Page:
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(L-R: Deputy Director General (DDG) David Sharke, DDG Yi Xiaozhun, General Council Chairman Jonathan Fried,
Director General Roberto Azevêdo, Philippine Permanent Representative Esteban B. Conejos, Jr.,
PCTF Secretary Nora Neufeld, Chef de Cabinet Tim Yeend)

- "The WTO is back on track," said Director General Roberto Azevêdo, thanks in large part to the constructive engagement of all WTO Members, including the Philippines, and the efforts of Ambassador Esteban B. Conejos, Jr. as Chairman of the Preparatory Committee on Trade Facilitation (PCTF).

Decisions related to public stockholding for food security purposes, the Trade Facilitation Agreement and the post-Bali work were adopted during the General Council meeting of the World Trade Organization on 27 November 2014, breaking the months-long impasse in multilateral trade negotiations. The impasse was related to the political link between two of the Bali decisions - the decision on Public Stockholding for Food Security Purposes, and the Trade Facilitation Agreement.

The General Council meeting took place immediately after the Preparatory Committee on Trade Facilitation meeting, chaired by Philippine Permanent Representative to the WTO, Ambassador Esteban B. Conejos, Jr., where the members unanimously adopted the Protocol Amending the Marrakesh Agreement Establishing the World Trade Organization, for endorsement to the General Council.

“On behalf of the General Council, I would like to sincerely thank Ambassador Conejos for his leadership, his tireless efforts over the past few months and his perseverance,” said the Chairman of the General Council, Jonathan Fried.

All members who took the floor, such as the United States, the European Union, Japan, India, Turkey, China, Korea, Brazil and the coordinators of various negotiating groups, all expressed their gratitude for Ambassador Conejos' work in the Preparatory Committee and conveyed their renewed commitment to the multilateral trading system.

After more than nine years of negotiations, WTO members finally reached consensus on a Trade Facilitation Agreement at the Bali Ministerial Conference in December 2013, as part of a wider "Bali Package." The final agreement contains provisions for faster and more efficient customs procedures through effective cooperation between customs and other appropriate authorities on trade facilitation and customs compliance issues.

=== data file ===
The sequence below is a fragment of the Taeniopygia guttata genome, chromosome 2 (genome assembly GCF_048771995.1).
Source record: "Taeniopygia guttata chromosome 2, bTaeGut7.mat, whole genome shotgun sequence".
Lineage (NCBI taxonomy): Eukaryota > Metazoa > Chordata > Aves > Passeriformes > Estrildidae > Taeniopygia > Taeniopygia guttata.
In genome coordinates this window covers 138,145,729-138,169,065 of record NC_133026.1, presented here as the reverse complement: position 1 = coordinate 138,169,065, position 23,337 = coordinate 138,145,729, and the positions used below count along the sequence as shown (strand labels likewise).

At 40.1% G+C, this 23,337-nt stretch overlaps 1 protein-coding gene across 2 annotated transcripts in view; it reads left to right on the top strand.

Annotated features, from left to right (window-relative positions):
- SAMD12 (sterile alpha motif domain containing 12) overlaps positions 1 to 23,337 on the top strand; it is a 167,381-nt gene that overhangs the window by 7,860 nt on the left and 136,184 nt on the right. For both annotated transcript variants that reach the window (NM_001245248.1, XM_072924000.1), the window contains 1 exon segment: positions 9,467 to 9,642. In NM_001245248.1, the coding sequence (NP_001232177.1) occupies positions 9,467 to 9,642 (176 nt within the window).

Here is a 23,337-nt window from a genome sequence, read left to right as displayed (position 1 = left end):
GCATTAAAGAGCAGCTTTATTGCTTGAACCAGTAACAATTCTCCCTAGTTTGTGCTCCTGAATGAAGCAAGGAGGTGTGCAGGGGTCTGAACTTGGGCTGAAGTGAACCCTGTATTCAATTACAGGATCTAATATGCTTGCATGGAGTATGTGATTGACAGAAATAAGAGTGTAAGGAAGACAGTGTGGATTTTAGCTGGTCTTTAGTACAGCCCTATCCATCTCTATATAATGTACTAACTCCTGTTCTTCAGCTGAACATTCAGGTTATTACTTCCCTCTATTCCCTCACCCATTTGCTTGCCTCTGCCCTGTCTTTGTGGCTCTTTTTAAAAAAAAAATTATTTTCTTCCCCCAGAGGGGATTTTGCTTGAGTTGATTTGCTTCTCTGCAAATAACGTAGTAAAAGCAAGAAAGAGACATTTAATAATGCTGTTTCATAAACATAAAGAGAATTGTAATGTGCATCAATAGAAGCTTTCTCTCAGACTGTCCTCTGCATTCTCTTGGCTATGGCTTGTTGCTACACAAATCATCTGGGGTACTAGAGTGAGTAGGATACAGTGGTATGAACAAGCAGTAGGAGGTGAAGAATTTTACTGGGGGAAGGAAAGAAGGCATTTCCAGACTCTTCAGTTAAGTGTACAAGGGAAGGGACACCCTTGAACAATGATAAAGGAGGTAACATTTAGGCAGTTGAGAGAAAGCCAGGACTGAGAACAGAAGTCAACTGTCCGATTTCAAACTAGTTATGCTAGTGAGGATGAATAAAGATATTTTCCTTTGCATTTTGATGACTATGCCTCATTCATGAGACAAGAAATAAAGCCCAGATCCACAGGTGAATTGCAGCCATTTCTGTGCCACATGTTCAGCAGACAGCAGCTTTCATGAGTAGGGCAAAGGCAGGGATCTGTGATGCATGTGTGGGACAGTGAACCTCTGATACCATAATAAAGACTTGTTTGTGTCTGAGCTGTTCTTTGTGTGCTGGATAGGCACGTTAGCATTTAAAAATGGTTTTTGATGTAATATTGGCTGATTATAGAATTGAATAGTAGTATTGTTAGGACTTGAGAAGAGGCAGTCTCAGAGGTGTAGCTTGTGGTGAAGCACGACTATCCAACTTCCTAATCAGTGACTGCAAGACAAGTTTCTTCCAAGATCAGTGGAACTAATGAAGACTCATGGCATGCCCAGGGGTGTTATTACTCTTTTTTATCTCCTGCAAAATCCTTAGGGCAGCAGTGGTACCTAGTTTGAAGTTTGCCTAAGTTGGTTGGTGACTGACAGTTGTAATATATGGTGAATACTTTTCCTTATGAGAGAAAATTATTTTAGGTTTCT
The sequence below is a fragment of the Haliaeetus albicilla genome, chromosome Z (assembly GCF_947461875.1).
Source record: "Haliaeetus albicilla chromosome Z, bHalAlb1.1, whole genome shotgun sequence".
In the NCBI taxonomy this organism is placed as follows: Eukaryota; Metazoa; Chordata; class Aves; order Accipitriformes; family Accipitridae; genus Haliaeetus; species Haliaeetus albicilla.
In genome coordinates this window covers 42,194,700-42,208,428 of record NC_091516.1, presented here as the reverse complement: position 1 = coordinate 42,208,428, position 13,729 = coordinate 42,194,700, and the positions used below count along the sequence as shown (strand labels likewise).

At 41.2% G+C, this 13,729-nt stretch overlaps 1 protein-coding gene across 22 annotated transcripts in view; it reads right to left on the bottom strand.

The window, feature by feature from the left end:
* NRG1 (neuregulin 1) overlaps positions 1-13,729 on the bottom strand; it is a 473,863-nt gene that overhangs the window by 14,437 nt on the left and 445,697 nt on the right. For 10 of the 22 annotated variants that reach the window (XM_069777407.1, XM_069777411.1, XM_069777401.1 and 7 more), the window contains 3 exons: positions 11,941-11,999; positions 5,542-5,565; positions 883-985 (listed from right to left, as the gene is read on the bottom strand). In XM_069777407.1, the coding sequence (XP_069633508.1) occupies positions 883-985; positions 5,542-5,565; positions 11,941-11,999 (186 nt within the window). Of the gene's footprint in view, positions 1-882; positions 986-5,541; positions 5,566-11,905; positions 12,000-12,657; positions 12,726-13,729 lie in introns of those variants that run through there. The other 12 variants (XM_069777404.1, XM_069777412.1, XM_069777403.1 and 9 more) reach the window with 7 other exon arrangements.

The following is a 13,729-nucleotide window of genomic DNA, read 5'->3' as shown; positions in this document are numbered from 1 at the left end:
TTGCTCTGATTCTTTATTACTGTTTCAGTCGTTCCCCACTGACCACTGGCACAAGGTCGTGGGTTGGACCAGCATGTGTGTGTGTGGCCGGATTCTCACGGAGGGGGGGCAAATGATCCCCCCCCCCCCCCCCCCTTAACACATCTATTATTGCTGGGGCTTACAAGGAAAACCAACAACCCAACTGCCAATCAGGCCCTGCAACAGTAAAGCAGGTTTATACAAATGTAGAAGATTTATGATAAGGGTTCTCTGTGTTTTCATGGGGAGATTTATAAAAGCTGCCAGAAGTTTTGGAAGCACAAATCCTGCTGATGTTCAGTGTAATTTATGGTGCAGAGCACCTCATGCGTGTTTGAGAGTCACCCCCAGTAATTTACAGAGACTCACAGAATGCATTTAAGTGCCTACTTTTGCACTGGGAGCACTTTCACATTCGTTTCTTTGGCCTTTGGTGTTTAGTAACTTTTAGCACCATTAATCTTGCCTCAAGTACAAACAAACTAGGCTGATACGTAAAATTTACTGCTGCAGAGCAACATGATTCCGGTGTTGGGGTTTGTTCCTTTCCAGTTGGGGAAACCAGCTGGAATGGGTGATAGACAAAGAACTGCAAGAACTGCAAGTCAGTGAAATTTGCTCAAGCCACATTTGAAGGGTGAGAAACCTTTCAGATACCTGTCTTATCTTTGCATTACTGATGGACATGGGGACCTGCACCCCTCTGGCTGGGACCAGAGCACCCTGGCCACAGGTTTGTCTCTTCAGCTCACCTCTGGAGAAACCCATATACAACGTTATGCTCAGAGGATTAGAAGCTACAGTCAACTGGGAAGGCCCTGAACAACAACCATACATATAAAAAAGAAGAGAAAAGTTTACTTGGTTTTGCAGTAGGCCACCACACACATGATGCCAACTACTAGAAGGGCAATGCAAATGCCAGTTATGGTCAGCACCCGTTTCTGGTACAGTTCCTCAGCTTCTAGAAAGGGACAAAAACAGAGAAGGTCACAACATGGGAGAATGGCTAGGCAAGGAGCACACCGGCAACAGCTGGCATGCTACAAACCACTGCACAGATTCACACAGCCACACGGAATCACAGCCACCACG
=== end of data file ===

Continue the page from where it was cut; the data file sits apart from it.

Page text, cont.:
It may be recalled that Ambassador Conejos was unanimously elected by WTO members as chairperson of the Preparatory Committee on Trade Facilitation during its first meeting on 31 January 2014. The role of the committee is to ensure the entry into force of the Trade Facilitation Agreement, prepare for its efficient operation, conduct its legal review, and receive notifications of members' commitments. It also officially amends the Marrakesh Agreement establishing the WTO by inserting the new Trade Facilitation Agreement in Annex 1A. The adoption of the Protocol of Amendment also officially operationalizes the Trade Facilitation Agreement Facility, which was launched in July 2014. Many donor members and other organizations have shown support for the Facility, which aims to ensure that least-developed countries and developing countries get the help they need to reap the full benefits of the Trade Facilitation Agreement.

The above-mentioned General Council decisions will pave the way for the possible conclusion of the Doha Development Agenda, where the Philippines stands to gain from possible trading preferences and flexibilities being proposed by like-minded developing economies.

In particular, the Philippines' benefits from the General Council decisions on public stockholding for food security purposes, the Trade Facilitation Agreement and the post-Bali work respectively include:

        • Enabling the Philippines to continue with its food security, livelihood security and rural development programs to address the needs of millions of Filipino farmers and consumers;

        • Faster and more efficient handling of shipments, as well as less burdensome processes and requirements at the border that would benefit SMEs and contribute to further export and GDP growth, considering that the Philippines is the fastest-growing economy in ASEAN, and that the Agreement is foreseen to contribute USD 400 Million to 1 Billion to the global economy; and

        • The reaffirmation of the primacy of Doha and development-oriented priorities for the WTO's future work.